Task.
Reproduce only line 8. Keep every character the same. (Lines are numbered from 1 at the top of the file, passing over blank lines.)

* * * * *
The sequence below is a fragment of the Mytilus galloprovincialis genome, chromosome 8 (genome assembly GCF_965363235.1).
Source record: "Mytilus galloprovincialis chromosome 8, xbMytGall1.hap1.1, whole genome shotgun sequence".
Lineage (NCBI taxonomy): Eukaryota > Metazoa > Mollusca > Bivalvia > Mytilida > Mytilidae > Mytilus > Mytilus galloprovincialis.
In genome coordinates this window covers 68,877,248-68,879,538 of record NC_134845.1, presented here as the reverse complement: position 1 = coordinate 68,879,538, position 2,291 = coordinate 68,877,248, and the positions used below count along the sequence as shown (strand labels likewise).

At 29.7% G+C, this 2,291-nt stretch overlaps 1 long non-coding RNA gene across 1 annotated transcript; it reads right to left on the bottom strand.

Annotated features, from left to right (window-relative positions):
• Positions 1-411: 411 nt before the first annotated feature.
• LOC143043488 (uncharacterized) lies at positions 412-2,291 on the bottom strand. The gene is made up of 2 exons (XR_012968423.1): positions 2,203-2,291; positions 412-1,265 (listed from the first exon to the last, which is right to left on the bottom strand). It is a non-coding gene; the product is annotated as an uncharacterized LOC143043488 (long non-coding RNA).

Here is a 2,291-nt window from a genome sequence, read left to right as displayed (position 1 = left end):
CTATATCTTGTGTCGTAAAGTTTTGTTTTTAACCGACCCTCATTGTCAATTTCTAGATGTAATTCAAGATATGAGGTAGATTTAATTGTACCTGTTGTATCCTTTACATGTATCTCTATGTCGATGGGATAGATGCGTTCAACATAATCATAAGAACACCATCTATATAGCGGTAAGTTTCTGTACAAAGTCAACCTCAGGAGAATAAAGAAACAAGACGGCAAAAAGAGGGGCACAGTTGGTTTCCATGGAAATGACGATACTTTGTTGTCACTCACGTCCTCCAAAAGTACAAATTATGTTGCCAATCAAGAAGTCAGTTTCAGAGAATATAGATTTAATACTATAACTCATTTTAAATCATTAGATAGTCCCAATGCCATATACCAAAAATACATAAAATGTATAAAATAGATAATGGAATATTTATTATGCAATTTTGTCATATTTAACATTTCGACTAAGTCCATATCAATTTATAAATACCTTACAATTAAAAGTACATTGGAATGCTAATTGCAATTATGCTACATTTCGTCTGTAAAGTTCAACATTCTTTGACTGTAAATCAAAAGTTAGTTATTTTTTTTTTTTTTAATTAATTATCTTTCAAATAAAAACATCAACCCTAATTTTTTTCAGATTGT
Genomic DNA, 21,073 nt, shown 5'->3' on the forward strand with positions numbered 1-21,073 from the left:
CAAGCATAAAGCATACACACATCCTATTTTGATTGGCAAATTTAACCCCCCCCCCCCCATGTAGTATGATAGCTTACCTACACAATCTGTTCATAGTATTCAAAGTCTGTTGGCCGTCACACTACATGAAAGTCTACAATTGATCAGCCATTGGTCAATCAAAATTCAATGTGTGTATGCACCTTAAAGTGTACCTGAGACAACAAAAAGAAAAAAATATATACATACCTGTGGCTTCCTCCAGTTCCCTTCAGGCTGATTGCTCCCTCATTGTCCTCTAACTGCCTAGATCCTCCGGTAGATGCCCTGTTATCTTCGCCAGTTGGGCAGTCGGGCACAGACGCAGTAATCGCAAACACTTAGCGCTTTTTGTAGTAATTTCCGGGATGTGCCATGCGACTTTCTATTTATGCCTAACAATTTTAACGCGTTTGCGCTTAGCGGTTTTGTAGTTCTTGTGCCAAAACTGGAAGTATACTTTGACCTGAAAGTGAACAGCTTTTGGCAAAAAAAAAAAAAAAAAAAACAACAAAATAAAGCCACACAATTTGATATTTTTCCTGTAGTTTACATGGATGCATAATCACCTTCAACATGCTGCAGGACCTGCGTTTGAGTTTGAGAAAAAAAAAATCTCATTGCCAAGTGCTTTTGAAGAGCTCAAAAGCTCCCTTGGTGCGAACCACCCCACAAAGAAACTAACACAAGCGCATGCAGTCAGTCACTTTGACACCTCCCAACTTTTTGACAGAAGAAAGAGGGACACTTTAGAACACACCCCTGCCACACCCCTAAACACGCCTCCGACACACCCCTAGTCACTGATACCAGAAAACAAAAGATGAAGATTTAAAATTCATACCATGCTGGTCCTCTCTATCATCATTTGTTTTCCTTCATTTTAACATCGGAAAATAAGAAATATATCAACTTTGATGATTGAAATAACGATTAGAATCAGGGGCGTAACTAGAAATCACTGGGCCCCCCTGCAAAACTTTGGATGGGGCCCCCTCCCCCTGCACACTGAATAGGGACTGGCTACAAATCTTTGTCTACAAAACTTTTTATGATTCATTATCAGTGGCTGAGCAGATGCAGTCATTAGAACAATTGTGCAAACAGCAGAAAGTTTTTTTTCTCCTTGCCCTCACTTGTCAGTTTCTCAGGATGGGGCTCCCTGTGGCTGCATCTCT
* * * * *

• LOC143043488 (uncharacterized) lies at positions 412-2,291 on the bottom strand. The gene is made up of 2 exons (XR_012968423.1): positions 2,203-2,291; positions 412-1,265 (listed from the first exon to the last, which is right to left on the bottom strand). It is a non-coding gene; the product is annotated as an uncharacterized LOC143043488 (long non-coding RNA).